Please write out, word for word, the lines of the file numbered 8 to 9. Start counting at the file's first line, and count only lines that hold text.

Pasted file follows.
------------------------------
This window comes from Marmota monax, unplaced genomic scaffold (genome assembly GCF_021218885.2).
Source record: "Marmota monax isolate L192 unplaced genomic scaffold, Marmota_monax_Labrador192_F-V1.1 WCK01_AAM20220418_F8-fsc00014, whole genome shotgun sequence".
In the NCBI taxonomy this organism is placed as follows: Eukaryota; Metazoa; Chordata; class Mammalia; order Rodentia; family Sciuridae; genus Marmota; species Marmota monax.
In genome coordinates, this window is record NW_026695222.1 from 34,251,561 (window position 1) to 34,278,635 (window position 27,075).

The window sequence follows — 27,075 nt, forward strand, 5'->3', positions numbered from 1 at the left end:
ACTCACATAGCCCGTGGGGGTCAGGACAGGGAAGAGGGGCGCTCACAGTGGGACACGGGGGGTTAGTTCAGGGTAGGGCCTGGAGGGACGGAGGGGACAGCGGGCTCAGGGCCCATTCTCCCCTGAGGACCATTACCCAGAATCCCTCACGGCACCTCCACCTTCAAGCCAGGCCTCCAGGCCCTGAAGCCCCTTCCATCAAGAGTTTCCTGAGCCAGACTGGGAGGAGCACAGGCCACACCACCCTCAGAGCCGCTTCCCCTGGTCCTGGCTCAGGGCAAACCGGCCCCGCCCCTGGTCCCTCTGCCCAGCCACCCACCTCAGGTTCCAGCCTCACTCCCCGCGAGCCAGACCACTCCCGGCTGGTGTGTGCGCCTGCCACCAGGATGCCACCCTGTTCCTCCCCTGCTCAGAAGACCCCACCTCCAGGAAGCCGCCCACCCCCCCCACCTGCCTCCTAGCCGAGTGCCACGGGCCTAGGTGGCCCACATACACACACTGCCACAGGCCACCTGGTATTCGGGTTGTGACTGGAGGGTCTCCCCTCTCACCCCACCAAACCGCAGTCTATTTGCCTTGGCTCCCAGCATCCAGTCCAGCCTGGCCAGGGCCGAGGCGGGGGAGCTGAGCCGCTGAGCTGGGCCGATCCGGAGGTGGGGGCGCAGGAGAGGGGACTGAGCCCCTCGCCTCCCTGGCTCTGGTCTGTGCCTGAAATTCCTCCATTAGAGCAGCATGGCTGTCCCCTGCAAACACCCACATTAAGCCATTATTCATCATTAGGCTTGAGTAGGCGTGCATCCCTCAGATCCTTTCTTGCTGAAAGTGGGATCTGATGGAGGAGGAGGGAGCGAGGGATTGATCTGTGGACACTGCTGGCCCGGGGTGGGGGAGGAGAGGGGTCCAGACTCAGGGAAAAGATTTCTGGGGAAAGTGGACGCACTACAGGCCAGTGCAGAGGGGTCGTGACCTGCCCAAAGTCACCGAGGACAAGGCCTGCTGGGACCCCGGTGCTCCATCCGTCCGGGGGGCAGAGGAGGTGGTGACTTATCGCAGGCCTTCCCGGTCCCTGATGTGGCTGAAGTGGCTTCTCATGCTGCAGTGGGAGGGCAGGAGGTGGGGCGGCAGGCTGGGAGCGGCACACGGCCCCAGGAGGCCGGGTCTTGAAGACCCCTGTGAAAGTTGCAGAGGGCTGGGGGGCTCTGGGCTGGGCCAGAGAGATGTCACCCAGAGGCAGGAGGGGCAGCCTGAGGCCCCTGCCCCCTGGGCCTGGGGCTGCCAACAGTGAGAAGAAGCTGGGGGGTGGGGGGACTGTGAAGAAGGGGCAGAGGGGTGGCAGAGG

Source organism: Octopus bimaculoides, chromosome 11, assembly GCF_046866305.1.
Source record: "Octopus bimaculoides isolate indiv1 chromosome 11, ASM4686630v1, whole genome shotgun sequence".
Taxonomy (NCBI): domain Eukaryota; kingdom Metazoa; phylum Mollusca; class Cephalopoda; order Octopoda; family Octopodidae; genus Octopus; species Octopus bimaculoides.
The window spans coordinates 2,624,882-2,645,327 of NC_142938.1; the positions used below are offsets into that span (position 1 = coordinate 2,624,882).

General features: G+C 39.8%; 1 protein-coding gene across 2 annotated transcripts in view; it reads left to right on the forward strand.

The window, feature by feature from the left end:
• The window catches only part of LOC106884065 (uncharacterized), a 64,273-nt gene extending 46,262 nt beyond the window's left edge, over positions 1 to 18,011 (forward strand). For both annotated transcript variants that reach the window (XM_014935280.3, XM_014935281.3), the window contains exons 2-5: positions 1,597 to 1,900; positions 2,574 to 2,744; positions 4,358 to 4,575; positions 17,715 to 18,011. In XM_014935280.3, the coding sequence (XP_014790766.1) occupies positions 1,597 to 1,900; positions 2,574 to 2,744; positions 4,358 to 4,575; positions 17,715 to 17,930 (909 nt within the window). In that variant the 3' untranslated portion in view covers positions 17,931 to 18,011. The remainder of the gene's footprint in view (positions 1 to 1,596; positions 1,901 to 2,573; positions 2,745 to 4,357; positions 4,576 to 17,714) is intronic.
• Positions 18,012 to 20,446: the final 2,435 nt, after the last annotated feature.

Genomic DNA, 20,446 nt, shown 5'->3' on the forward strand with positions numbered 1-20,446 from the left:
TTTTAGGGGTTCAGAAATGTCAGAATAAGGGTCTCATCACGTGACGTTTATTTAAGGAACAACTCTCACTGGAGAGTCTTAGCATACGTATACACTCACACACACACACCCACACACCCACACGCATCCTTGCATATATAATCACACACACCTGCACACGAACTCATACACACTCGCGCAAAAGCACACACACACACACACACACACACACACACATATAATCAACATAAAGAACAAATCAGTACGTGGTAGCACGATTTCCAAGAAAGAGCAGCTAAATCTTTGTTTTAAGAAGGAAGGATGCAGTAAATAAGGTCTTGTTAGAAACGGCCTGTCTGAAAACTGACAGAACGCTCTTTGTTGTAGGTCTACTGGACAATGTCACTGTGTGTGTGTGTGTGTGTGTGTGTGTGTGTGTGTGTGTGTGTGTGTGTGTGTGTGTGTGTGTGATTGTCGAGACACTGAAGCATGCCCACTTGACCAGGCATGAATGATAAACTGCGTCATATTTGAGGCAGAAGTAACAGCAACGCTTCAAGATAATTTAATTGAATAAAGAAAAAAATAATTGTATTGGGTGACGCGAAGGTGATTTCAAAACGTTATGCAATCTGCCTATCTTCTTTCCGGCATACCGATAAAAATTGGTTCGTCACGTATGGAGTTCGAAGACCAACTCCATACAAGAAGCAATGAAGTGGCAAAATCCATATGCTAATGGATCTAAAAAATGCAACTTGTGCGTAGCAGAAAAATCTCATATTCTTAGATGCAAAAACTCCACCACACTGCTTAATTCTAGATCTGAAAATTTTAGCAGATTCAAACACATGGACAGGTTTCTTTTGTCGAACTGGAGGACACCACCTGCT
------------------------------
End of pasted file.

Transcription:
Source record: "Octopus bimaculoides isolate indiv1 chromosome 11, ASM4686630v1, whole genome shotgun sequence".
Taxonomy (NCBI): domain Eukaryota; kingdom Metazoa; phylum Mollusca; class Cephalopoda; order Octopoda; family Octopodidae; genus Octopus; species Octopus bimaculoides.